It's the harvest moon, so named for it's temporal location on the calendar - when the harvest in many areas is most plentiful. Brings the Neil Young song, Harvest Moon, to mind..... I digress. Yes, there are plenty of local harvested delights available now. Maybe some from your own garden? We all understand the process, in spring or late winter, we plant a seed or a root or a seedling. We then tend it all spring and summer with watering, weeding, and fertilizing. There will, after an appropriate time for this plant, be fruit - perhaps the true fruit of the tomato, maybe the root of a carrot, the seed pods of the string bean, or the leaves of the kale plant. What we sow, we reap, as the old saying goes.
But this progression also plays out throughout life. When I began my days in the mental health profession, I worked exclusively with women. Women who were addicted to substances, diagnosed with post traumatic stress disorder or other anxiety/depressive disorders, and mandated to be in treatment for these conditions. Not a great scenario for success. After my 3rd year or so, I found myself disheartened as I saw women returning who had previously completed or quit treatment. It was a cycle with very few actually getting themselves out. I still can count on my 2 hands the number of women who went through that program in 8 years and did so successfully. The rest are still struggling and some are gone from this earth.
Geez, I began to think, how do I continue to have any motivation or hope for what I am trying to help these women do? At that same time, I saw something and I read something, can't tell you what either was, because I don't remember, but I know they both sent the message - plant the seeds, water, fertilize, do what you can to tend, but that is the extent of my responsibility. All I can do for others is tend to what is positive and healthy in their gardens and stop tending to the negative. The true work of the garden within is then theirs to do.
For one's self the analogy plays out well and is now backed up by science. Neuro-science is now proving that what you tend in the garden of your mind gets stronger and grows. This means that what you spend time on is what your brain becomes best at doing. Spend time complaining? The brain gets good at complaining. Spend time practicing the piano? The brain gets better and better. Spend time looking around at the greatness and wonder of life? The brain sees more and more of that. What we sow, what we tend, we reap.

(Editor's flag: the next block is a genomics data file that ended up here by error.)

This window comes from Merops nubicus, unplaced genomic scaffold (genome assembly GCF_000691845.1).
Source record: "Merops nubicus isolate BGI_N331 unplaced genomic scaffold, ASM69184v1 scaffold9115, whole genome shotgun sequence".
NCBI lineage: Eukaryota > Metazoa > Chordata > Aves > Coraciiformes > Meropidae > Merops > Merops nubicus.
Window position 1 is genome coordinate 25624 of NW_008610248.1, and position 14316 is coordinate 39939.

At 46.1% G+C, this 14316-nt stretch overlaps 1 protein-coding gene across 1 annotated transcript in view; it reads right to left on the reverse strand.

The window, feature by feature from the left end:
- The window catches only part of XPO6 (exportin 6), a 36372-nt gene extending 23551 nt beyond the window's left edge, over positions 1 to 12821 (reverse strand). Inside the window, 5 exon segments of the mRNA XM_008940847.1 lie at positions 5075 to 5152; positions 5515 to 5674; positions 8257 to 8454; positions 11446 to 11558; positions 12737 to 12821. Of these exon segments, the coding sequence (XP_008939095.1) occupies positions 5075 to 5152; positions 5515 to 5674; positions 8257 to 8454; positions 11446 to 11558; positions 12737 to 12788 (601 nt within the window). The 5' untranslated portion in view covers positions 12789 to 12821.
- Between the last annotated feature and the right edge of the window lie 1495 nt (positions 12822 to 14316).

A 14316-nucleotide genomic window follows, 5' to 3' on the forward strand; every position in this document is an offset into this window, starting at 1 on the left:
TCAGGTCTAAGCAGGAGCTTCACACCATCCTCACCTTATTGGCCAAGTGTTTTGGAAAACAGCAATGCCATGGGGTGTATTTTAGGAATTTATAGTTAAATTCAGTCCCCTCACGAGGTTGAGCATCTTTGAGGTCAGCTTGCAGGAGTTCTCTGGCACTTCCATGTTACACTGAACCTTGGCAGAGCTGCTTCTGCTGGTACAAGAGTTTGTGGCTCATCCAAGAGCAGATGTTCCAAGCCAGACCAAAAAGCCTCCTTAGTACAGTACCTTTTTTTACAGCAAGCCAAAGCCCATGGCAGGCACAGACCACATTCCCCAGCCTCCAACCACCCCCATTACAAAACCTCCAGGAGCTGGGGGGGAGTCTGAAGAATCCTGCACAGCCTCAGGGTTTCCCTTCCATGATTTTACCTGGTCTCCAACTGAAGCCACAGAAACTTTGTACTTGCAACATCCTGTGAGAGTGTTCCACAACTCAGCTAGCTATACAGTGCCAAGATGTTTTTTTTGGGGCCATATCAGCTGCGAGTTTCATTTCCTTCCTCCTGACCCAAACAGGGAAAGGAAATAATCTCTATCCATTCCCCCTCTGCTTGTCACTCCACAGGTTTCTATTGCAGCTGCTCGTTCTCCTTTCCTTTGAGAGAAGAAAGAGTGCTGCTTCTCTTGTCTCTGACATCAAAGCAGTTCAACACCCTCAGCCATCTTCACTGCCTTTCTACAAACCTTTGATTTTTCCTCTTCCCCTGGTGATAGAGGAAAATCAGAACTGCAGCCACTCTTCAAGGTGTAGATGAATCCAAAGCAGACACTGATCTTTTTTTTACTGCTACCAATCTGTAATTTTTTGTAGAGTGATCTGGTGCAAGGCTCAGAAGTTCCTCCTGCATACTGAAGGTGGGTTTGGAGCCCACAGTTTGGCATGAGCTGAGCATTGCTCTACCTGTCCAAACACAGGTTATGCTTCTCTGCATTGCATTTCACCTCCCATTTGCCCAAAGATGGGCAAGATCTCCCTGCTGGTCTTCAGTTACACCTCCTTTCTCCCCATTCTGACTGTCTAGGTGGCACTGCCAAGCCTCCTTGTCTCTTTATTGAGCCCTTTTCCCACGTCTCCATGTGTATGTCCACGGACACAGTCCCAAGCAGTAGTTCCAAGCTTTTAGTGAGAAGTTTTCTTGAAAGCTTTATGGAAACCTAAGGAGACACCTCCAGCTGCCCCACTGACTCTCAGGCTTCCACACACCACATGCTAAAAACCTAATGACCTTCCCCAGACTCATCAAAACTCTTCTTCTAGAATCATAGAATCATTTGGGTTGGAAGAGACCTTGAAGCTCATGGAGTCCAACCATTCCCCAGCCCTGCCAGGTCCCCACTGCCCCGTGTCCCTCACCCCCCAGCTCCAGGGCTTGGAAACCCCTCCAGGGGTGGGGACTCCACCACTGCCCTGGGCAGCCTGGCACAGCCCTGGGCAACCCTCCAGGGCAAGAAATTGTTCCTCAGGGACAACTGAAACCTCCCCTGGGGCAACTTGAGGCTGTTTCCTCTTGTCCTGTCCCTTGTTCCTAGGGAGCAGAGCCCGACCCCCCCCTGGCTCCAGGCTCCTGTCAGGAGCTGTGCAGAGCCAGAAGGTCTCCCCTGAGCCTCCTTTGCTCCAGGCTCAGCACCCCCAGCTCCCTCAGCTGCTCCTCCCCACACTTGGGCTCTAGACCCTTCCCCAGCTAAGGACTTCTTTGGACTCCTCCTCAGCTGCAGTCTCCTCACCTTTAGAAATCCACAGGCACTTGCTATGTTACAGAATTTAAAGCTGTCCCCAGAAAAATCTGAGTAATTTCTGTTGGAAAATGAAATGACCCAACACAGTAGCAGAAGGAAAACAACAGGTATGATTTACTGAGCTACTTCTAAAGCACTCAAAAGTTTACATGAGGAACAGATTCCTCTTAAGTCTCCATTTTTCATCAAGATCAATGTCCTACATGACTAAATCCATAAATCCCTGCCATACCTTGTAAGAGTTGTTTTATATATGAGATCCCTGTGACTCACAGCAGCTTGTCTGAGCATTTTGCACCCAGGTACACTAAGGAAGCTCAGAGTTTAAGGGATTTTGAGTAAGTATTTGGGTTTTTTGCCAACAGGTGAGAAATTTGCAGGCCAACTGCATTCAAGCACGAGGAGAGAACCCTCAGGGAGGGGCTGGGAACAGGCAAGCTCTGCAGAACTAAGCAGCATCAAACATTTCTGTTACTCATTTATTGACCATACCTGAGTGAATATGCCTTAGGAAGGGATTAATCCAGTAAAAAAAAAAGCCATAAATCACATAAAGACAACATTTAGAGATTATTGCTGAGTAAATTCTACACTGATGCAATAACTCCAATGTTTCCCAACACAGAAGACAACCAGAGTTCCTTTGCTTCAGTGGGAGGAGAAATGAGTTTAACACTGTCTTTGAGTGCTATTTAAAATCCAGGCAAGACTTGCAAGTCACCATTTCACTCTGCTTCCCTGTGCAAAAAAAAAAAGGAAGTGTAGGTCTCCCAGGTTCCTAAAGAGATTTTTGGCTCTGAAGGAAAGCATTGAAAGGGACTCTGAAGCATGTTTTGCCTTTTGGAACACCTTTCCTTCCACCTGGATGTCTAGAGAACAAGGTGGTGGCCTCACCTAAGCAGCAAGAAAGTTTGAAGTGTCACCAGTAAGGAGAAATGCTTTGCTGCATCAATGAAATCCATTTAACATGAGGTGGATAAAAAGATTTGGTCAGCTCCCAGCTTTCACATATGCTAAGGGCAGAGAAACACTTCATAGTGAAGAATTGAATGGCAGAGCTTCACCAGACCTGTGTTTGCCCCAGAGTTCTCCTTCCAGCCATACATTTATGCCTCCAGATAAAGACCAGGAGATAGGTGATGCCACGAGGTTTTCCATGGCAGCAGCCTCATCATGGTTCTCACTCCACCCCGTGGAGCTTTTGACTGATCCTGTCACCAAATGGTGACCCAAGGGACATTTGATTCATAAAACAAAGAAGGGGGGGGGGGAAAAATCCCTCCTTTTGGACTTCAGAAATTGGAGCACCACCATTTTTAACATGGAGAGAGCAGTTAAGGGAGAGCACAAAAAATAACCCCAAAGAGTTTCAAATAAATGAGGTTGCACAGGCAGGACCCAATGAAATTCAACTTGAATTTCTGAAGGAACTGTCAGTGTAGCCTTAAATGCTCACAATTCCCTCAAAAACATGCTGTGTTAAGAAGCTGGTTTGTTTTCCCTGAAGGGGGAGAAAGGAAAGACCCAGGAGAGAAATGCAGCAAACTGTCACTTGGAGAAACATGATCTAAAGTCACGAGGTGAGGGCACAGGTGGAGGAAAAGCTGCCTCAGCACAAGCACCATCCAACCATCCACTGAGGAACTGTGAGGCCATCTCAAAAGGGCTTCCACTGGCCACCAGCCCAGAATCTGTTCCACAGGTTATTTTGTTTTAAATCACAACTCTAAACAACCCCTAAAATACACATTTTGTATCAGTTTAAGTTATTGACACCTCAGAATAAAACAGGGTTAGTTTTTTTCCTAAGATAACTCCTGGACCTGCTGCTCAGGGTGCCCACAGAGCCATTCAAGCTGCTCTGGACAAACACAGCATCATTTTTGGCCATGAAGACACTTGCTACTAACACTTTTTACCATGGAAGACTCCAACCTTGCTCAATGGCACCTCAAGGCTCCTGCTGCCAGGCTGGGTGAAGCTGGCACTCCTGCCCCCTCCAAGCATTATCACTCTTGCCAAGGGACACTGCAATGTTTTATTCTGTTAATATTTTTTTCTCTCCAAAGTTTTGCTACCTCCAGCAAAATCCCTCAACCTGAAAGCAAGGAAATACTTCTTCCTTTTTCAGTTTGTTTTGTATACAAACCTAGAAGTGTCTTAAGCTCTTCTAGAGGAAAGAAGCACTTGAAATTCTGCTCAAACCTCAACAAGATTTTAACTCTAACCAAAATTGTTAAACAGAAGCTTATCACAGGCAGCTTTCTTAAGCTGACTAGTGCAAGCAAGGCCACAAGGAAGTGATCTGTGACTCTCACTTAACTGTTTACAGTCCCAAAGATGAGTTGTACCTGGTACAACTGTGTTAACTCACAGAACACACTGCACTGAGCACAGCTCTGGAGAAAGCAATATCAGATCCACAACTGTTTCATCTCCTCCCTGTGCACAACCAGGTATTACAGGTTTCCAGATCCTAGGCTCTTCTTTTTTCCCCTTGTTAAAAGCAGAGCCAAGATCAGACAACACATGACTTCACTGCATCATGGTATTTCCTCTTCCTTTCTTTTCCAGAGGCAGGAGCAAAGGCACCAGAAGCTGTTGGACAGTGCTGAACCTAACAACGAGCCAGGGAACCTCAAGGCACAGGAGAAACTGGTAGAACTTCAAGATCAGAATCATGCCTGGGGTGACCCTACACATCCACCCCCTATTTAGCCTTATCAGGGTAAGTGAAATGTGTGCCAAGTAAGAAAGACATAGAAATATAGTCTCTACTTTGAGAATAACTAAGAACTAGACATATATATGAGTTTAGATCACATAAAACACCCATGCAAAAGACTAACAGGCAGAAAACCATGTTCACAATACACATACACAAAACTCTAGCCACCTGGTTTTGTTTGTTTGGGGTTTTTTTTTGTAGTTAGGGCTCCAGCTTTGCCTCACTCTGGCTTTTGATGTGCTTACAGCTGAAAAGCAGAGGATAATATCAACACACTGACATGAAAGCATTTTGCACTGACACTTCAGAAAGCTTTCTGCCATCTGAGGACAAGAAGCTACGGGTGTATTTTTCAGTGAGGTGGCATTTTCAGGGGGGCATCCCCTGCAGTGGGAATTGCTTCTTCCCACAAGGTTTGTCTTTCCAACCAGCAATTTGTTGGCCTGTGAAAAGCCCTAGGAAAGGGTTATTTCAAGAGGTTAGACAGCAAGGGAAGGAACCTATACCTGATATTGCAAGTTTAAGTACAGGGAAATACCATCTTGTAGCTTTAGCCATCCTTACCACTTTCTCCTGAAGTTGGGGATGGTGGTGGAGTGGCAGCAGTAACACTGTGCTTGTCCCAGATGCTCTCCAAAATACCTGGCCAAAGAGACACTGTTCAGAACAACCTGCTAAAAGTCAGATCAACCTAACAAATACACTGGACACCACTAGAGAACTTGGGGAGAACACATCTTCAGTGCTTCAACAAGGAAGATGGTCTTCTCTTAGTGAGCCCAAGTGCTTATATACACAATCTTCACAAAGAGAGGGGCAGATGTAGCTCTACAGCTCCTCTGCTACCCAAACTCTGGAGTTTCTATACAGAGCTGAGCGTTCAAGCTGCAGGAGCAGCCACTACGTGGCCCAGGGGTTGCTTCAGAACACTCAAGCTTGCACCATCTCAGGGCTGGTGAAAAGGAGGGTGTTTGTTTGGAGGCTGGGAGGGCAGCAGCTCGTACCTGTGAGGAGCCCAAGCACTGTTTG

Start paying attention to what you are planting in your life. If you want happiness, stop looking for all that sucks in the world, stop complaining, stop playing the victim and start looking for happiness, start feeling grateful for small things, start being a survivor. If you want peace, cultivate peace through meditation or prayer. Decide what it is you want to harvest, plant it, and tend it. Catch yourself tending the weeds and the poisonous plants and stop. This might take some time. It's a habit the brain has grown used to. We might unconsciously find ourselves out there in the weed patch and need to pull back. Every time you switch from behaviors and thoughts you don't want to those you do want, you are tending your new garden and in time, it will grow stronger and you will reap your intended harvest.